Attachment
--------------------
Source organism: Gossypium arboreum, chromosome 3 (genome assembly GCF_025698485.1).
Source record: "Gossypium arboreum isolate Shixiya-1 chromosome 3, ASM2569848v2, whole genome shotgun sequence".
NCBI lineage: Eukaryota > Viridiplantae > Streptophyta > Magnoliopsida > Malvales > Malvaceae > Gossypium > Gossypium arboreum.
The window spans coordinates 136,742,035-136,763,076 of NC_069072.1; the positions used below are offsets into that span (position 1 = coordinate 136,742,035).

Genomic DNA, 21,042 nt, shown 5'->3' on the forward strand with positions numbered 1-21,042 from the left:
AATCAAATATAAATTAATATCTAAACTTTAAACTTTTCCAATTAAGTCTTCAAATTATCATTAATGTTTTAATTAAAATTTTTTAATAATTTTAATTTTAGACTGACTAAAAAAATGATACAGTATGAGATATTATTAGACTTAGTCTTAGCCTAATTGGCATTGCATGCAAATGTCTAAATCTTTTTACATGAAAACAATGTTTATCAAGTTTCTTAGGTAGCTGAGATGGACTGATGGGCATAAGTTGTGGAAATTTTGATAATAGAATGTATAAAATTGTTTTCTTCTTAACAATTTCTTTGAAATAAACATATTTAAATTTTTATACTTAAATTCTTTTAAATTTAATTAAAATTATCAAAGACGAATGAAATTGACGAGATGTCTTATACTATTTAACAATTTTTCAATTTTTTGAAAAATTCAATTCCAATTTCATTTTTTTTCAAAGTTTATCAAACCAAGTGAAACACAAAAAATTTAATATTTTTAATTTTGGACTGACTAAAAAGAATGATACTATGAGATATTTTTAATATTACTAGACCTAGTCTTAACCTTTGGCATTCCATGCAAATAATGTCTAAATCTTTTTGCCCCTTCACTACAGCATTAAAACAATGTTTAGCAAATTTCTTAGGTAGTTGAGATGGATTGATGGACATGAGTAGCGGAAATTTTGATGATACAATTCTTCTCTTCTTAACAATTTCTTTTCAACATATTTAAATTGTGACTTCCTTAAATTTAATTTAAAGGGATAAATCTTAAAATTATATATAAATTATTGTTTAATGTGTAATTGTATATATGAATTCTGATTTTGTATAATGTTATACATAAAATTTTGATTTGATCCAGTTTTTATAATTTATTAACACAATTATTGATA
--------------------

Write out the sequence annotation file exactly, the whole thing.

Source organism: Gossypium arboreum, chromosome 3 (genome assembly GCF_025698485.1).
Source record: "Gossypium arboreum isolate Shixiya-1 chromosome 3, ASM2569848v2, whole genome shotgun sequence".
NCBI lineage: Eukaryota > Viridiplantae > Streptophyta > Magnoliopsida > Malvales > Malvaceae > Gossypium > Gossypium arboreum.
The window spans coordinates 136,742,035-136,763,076 of NC_069072.1; the positions used below are offsets into that span (position 1 = coordinate 136,742,035).

Genomic DNA, 21,042 nt, shown 5'->3' on the forward strand with positions numbered 1-21,042 from the left:
AATCAAATATAAATTAATATCTAAACTTTAAACTTTTCCAATTAAGTCTTCAAATTATCATTAATGTTTTAATTAAAATTTTTTAATAATTTTAATTTTAGACTGACTAAAAAAATGATACAGTATGAGATATTATTAGACTTAGTCTTAGCCTAATTGGCATTGCATGCAAATGTCTAAATCTTTTTACATGAAAACAATGTTTATCAAGTTTCTTAGGTAGCTGAGATGGACTGATGGGCATAAGTTGTGGAAATTTTGATAATAGAATGTATAAAATTGTTTTCTTCTTAACAATTTCTTTGAAATAAACATATTTAAATTTTTATACTTAAATTCTTTTAAATTTAATTAAAATTATCAAAGACGAATGAAATTGACGAGATGTCTTATACTATTTAACAATTTTTCAATTTTTTGAAAAATTCAATTCCAATTTCATTTTTTTTCAAAGTTTATCAAACCAAGTGAAACACAAAAAATTTAATATTTTTAATTTTGGACTGACTAAAAAGAATGATACTATGAGATATTTTTAATATTACTAGACCTAGTCTTAACCTTTGGCATTCCATGCAAATAATGTCTAAATCTTTTTGCCCCTTCACTACAGCATTAAAACAATGTTTAGCAAATTTCTTAGGTAGTTGAGATGGATTGATGGACATGAGTAGCGGAAATTTTGATGATACAATTCTTCTCTTCTTAACAATTTCTTTTCAACATATTTAAATTGTGACTTCCTTAAATTTAATTTAAAGGGATAAATCTTAAAATTATATATAAATTATTGTTTAATGTGTAATTGTATATATGAATTCTGATTTTGTATAATGTTATACATAAAATTTTGATTTGATCCAGTTTTTATAATTTATTAACACAATTATTGATA